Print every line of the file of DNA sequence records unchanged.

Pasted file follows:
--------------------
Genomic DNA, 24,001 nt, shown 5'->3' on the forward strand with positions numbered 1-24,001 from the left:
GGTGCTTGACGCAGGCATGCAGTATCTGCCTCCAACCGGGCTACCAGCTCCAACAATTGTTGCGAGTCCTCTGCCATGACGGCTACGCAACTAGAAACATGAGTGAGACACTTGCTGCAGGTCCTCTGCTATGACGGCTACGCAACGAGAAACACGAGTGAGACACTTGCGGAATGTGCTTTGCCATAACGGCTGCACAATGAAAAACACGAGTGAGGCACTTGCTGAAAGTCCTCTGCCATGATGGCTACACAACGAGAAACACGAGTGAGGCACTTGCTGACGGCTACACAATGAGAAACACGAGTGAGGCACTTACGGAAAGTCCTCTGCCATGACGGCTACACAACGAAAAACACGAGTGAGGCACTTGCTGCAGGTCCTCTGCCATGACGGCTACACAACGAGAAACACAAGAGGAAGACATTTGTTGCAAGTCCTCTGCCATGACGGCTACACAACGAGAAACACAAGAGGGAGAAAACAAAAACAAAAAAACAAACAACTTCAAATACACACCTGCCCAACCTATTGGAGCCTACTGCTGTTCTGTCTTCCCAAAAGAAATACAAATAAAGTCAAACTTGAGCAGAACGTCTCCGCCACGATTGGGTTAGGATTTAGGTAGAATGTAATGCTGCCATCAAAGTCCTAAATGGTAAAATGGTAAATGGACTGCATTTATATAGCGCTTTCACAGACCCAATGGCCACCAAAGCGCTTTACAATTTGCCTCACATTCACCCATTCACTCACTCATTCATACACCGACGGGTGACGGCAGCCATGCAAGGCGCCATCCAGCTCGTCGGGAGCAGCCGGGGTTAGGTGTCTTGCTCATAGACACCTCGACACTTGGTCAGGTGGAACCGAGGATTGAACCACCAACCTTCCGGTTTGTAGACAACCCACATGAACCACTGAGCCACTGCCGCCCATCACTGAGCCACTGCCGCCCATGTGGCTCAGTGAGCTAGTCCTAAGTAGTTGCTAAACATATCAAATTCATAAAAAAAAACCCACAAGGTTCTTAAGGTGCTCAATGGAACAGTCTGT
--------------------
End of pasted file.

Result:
Genomic DNA, 24,001 nt, shown 5'->3' on the forward strand with positions numbered 1-24,001 from the left:
GGTGCTTGACGCAGGCATGCAGTATCTGCCTCCAACCGGGCTACCAGCTCCAACAATTGTTGCGAGTCCTCTGCCATGACGGCTACGCAACTAGAAACATGAGTGAGACACTTGCTGCAGGTCCTCTGCTATGACGGCTACGCAACGAGAAACACGAGTGAGACACTTGCGGAATGTGCTTTGCCATAACGGCTGCACAATGAAAAACACGAGTGAGGCACTTGCTGAAAGTCCTCTGCCATGATGGCTACACAACGAGAAACACGAGTGAGGCACTTGCTGACGGCTACACAATGAGAAACACGAGTGAGGCACTTACGGAAAGTCCTCTGCCATGACGGCTACACAACGAAAAACACGAGTGAGGCACTTGCTGCAGGTCCTCTGCCATGACGGCTACACAACGAGAAACACAAGAGGAAGACATTTGTTGCAAGTCCTCTGCCATGACGGCTACACAACGAGAAACACAAGAGGGAGAAAACAAAAACAAAAAAACAAACAACTTCAAATACACACCTGCCCAACCTATTGGAGCCTACTGCTGTTCTGTCTTCCCAAAAGAAATACAAATAAAGTCAAACTTGAGCAGAACGTCTCCGCCACGATTGGGTTAGGATTTAGGTAGAATGTAATGCTGCCATCAAAGTCCTAAATGGTAAAATGGTAAATGGACTGCATTTATATAGCGCTTTCACAGACCCAATGGCCACCAAAGCGCTTTACAATTTGCCTCACATTCACCCATTCACTCACTCATTCATACACCGACGGGTGACGGCAGCCATGCAAGGCGCCATCCAGCTCGTCGGGAGCAGCCGGGGTTAGGTGTCTTGCTCATAGACACCTCGACACTTGGTCAGGTGGAACCGAGGATTGAACCACCAACCTTCCGGTTTGTAGACAACCCACATGAACCACTGAGCCACTGCCGCCCATCACTGAGCCACTGCCGCCCATGTGGCTCAGTGAGCTAGTCCTAAGTAGTTGCTAAACATATCAAATTCATAAAAAAAAACCCACAAGGTTCTTAAGGTGCTCAATGGAACAGTCTGT